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Macau’s migrants stressed over babies' deportation order

Macau administration asks mothers to send children to their home countries amid high airfare and financial woes
A pedestrian looks on as she walks in a street in the historical center in Macau on Oct. 10
A pedestrian looks on as she walks in a street in the historical center in Macau on Oct. 10. (Photo: Eduardo Leal/AFP)
Published: December 20, 2022 11:25 AM GMT
Updated: December 20, 2022 11:33 AM GMT

Dozens of migrant mothers in Macau are facing a crisis due to high airfare and financial woes after the authorities in the Chinese-ruled city ordered them to send their children, born during the Covid-19 pandemic, back home.

Many women non-resident workers (TNR) have received expatriation orders from the Macau administration, which further increases the stress on the workers who are already struggling with low wages, Portuguese daily Hoje Macau reported on Dec. 16.

Windy Inez, a 32-year-old mother, said she received a notice on Dec. 5 asking to send her baby back home.

"They gave me 14 days and I was informed that this was the last visa my daughter would have,” she said. 

Many mothers like Windy are struggling to get an extension of the visas for their children until January when the travel is cheaper.

Some 28,000 Filipino women work in Macao, most of them Catholics. 

“My friends informed me that when they asked for an extension of their visas, the immigration department asked them to present plane tickets with departures scheduled for at least five days before the visa expired,” she indicated.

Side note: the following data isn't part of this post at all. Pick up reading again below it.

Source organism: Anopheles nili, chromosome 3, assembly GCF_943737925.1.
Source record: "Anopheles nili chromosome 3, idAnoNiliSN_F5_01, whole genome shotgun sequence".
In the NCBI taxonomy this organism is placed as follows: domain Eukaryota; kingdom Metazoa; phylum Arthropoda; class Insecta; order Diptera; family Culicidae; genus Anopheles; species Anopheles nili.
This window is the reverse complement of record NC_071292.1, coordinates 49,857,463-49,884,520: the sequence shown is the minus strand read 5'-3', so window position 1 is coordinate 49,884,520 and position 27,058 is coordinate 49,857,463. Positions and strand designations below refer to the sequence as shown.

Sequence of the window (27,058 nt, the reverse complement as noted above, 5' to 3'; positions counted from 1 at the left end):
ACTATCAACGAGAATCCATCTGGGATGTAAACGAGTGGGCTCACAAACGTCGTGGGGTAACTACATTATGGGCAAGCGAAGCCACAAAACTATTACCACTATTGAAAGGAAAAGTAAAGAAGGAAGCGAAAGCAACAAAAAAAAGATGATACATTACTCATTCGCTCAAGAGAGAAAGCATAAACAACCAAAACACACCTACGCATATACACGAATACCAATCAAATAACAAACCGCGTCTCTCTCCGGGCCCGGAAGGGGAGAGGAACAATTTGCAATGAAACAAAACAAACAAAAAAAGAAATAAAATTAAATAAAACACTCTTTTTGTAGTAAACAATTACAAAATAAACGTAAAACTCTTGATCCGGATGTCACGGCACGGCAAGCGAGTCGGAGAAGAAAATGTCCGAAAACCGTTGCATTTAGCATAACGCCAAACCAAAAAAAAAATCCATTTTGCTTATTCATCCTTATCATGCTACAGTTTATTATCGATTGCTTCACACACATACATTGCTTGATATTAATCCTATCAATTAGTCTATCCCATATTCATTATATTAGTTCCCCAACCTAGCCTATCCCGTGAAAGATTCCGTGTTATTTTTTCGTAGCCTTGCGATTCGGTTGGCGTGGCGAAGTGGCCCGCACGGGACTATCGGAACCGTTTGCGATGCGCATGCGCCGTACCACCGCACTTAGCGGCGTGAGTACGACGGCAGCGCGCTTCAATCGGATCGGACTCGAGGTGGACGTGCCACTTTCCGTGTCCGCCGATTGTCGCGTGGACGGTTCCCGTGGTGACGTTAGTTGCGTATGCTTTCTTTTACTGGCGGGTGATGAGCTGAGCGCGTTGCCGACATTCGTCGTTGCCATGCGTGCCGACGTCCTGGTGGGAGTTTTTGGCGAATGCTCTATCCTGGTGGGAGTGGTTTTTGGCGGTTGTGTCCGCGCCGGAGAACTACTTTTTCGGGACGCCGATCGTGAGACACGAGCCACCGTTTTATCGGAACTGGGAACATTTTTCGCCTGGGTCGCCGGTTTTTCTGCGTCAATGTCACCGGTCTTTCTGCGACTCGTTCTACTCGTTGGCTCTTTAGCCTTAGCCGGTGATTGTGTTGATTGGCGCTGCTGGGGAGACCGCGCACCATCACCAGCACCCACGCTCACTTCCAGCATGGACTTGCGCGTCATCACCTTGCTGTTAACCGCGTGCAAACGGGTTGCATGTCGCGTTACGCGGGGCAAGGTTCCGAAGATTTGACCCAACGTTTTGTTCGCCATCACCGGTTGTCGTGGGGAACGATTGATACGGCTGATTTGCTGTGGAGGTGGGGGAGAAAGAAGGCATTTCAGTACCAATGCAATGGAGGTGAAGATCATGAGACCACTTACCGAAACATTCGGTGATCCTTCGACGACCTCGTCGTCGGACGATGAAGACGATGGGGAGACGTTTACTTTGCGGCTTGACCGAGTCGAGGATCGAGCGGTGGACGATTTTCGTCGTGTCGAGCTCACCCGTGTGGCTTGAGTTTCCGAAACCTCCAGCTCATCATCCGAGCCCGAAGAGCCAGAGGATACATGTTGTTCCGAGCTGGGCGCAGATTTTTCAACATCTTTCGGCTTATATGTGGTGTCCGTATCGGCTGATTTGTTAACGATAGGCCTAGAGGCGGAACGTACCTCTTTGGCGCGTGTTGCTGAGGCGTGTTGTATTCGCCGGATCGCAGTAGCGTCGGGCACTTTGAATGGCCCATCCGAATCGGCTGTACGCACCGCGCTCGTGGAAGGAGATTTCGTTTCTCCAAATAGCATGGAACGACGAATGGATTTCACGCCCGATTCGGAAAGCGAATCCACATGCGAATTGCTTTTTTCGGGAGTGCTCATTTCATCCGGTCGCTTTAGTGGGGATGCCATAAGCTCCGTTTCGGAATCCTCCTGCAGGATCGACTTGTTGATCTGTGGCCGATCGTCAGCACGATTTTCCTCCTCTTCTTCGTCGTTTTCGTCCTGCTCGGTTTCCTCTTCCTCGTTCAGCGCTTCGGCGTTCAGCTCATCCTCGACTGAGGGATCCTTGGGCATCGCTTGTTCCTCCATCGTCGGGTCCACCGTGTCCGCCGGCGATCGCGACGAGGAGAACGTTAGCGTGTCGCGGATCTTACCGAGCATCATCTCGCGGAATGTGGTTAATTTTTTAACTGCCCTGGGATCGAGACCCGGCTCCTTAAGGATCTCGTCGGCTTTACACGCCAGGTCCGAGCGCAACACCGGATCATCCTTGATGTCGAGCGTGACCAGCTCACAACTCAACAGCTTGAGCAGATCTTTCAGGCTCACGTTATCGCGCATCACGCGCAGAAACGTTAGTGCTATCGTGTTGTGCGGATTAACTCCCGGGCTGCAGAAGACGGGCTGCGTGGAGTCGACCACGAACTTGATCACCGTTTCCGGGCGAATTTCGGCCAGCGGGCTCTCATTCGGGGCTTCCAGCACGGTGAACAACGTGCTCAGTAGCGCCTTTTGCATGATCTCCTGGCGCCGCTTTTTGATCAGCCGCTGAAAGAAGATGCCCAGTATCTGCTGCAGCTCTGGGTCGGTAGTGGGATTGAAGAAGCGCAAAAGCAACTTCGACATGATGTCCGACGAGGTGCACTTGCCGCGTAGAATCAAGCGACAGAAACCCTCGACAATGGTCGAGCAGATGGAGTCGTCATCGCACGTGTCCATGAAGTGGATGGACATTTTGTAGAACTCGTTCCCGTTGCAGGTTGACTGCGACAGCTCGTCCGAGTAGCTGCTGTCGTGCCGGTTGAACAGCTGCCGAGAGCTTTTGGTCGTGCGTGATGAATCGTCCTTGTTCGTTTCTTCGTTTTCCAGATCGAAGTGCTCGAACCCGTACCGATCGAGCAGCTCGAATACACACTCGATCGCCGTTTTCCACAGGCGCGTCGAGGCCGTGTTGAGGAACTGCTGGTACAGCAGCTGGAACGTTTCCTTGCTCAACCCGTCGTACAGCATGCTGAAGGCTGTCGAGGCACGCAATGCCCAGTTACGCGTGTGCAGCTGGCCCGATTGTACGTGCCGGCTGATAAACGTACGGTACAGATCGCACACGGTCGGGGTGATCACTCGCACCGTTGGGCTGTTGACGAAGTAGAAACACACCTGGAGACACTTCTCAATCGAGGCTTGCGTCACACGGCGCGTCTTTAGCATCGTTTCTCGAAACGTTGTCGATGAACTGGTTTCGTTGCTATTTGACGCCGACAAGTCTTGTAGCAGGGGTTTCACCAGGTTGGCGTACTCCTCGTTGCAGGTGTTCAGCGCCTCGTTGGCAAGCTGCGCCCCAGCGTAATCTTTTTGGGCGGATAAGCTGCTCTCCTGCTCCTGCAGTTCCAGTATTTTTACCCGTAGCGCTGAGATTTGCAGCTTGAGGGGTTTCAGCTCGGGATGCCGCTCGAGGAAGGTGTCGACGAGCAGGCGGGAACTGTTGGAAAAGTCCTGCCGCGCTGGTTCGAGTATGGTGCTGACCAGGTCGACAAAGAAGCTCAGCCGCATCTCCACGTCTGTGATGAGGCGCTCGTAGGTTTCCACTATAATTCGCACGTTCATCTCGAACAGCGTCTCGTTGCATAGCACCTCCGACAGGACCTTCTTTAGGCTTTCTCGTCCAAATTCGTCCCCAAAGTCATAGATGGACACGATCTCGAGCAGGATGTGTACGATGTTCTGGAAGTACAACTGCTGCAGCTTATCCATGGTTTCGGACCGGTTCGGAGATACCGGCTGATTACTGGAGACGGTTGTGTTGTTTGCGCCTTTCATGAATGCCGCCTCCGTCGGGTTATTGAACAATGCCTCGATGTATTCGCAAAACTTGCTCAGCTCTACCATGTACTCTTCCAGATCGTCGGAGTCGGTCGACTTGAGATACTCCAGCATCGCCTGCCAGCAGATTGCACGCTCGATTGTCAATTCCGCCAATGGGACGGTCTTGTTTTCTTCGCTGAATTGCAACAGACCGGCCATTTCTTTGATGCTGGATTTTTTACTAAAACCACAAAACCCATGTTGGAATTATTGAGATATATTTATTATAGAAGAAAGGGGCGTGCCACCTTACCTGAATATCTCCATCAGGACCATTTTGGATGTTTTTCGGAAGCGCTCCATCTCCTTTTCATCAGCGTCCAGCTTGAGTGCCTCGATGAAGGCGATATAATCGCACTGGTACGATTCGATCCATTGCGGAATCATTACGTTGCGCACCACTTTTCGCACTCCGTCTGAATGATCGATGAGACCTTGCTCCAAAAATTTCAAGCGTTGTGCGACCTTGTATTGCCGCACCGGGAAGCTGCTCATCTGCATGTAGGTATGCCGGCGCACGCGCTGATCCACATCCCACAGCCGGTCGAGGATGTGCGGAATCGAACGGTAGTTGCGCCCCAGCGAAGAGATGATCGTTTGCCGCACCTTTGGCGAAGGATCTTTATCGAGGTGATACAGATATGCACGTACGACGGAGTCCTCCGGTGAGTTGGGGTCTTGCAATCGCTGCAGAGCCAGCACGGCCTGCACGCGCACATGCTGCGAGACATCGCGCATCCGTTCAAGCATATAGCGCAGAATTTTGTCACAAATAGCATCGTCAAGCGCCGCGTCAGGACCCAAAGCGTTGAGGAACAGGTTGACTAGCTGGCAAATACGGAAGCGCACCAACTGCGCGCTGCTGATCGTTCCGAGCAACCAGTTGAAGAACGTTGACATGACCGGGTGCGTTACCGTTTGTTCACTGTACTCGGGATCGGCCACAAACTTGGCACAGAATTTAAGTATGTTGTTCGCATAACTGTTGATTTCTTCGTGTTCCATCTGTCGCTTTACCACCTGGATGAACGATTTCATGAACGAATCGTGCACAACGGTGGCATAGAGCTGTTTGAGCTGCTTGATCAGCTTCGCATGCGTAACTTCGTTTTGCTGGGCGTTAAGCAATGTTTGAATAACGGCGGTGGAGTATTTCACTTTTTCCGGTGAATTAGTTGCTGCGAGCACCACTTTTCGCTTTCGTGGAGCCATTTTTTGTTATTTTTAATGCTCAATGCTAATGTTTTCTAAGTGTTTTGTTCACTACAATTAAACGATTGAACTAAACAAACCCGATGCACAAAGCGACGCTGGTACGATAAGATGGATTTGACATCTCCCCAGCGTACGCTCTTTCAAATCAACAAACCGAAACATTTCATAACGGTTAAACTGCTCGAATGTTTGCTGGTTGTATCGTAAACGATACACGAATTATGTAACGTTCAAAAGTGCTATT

However, employers deny airline tickets citing high airfare due to the Christmas holidays, further complicating the issue.

December is the peak season for tourism in Macau, which is dubbed the “Las Vegas of the East” for its gaming and gambling industry.

However, despite having the world’s highest per capita income, thanks to its massive gambling industry and associated businesses, ordinary domestic workers like Windy struggle to make ends meet.

The weak economic situation and the mandatory paid quarantine to return to Macau have put the possibility of workers visiting their families in their home country and returning to Macau for work in peril.

The quarantine for non-residents reportedly costs at least 3,000 Macanese Patacas (US$375), in addition to the 1,250 Macanese Patacas (US$156) for the five nucleic acid tests carried out during isolation, which workers claim is too high for them.

The long trail of legal formalities required to be done by the workers further complicates the process.

A Filipino migrant worker needs to be registered with the Philippine Foreign Workers Bureau and Overseas Workers Welfare Administration (OWWA) to return to Macau for work.

In addition to this, they need to present a certificate of employment abroad issued by the Philippine Overseas Labor Office and have health insurance.

However, to complete all these formalities, the worker must present a contract and documents signed by the employer in Macau.

The workers have voiced their concern over the painfully long process and the stress it places upon them.

“It has been stressful for us, especially for those who work in companies and who have very few days off. It's also very stressful because if our babies don't get a visa, even our work permits are canceled,” said Windy.

Macau, now a special administrative region of China, was under Portuguese rule from 1557 to 1999. Catholicism came to Macau during the Portuguese period. Macau Catholic Diocese has some 30,000 Catholics in nine parishes across the island city.

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